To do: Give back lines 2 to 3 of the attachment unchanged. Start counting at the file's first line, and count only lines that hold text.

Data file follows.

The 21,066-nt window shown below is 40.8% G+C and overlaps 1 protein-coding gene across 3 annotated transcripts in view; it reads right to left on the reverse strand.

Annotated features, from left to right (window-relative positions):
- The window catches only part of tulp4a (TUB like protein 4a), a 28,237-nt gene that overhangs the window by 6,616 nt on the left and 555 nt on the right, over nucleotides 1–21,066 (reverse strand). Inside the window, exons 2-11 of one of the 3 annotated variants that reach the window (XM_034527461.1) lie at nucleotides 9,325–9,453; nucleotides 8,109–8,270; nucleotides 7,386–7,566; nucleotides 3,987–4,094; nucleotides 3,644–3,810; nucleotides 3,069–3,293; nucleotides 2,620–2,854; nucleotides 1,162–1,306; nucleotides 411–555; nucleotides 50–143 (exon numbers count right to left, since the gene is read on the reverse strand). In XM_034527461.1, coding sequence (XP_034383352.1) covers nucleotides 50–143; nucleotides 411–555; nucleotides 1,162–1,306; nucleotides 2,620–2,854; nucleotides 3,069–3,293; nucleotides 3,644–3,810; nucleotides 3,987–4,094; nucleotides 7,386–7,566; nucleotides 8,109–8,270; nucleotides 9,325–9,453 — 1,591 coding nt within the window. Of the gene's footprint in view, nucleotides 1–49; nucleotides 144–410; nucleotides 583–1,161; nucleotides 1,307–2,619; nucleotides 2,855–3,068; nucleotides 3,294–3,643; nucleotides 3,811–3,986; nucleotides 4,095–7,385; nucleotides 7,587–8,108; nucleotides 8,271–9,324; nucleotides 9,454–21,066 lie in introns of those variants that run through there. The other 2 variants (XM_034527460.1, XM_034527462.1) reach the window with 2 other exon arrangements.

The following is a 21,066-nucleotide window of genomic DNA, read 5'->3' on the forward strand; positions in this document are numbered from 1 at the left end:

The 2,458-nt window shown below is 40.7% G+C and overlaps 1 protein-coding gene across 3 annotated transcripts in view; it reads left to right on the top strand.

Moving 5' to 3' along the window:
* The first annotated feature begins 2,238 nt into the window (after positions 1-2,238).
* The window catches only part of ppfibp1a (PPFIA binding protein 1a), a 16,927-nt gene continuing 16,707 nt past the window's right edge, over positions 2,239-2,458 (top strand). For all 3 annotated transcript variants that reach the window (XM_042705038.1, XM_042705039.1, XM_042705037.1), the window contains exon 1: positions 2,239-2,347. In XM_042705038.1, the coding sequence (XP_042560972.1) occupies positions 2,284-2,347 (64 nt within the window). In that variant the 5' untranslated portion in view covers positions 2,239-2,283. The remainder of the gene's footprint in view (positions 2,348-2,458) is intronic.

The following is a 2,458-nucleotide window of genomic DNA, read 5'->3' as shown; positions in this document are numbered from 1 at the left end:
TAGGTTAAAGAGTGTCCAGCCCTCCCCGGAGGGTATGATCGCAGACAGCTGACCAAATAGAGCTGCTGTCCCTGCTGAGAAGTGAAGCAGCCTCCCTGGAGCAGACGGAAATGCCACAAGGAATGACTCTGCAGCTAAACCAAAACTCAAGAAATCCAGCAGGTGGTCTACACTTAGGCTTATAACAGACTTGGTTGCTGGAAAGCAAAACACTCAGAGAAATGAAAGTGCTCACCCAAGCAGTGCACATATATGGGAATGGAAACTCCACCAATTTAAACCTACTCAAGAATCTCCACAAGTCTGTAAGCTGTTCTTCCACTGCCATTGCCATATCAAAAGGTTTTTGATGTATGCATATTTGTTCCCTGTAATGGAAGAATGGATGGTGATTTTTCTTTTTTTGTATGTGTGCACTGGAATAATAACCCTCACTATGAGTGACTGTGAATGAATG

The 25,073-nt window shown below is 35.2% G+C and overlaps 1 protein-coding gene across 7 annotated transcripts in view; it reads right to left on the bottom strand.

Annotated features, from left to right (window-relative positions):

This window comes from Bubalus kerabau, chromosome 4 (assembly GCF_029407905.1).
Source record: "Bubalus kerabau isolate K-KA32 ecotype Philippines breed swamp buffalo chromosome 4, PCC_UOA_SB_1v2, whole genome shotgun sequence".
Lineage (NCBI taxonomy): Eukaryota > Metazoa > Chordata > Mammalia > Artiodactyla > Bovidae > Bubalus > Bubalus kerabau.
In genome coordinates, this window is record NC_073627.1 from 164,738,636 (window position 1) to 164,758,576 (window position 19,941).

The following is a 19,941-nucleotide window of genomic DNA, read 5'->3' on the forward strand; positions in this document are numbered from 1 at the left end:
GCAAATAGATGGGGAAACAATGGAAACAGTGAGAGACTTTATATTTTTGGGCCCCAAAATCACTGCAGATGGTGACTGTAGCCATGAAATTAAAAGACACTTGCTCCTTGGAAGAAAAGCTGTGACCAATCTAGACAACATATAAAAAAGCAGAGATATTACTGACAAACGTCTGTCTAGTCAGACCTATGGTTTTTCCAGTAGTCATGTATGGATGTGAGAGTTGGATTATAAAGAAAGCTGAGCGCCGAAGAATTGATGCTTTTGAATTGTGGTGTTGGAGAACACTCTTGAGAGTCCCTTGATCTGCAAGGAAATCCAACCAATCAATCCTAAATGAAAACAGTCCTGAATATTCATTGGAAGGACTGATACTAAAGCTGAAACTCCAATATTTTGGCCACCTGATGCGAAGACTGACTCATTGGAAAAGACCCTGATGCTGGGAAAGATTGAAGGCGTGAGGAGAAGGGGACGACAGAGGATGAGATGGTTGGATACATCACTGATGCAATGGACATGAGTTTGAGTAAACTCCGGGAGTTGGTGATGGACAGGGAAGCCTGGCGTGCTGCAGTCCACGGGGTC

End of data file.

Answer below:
Annotated features, from left to right (window-relative positions):
- The window catches only part of tulp4a (TUB like protein 4a), a 28,237-nt gene that overhangs the window by 6,616 nt on the left and 555 nt on the right, over nucleotides 1–21,066 (reverse strand). Inside the window, exons 2-11 of one of the 3 annotated variants that reach the window (XM_034527461.1) lie at nucleotides 9,325–9,453; nucleotides 8,109–8,270; nucleotides 7,386–7,566; nucleotides 3,987–4,094; nucleotides 3,644–3,810; nucleotides 3,069–3,293; nucleotides 2,620–2,854; nucleotides 1,162–1,306; nucleotides 411–555; nucleotides 50–143 (exon numbers count right to left, since the gene is read on the reverse strand). In XM_034527461.1, coding sequence (XP_034383352.1) covers nucleotides 50–143; nucleotides 411–555; nucleotides 1,162–1,306; nucleotides 2,620–2,854; nucleotides 3,069–3,293; nucleotides 3,644–3,810; nucleotides 3,987–4,094; nucleotides 7,386–7,566; nucleotides 8,109–8,270; nucleotides 9,325–9,453 — 1,591 coding nt within the window. Of the gene's footprint in view, nucleotides 1–49; nucleotides 144–410; nucleotides 583–1,161; nucleotides 1,307–2,619; nucleotides 2,855–3,068; nucleotides 3,294–3,643; nucleotides 3,811–3,986; nucleotides 4,095–7,385; nucleotides 7,587–8,108; nucleotides 8,271–9,324; nucleotides 9,454–21,066 lie in introns of those variants that run through there. The other 2 variants (XM_034527460.1, XM_034527462.1) reach the window with 2 other exon arrangements.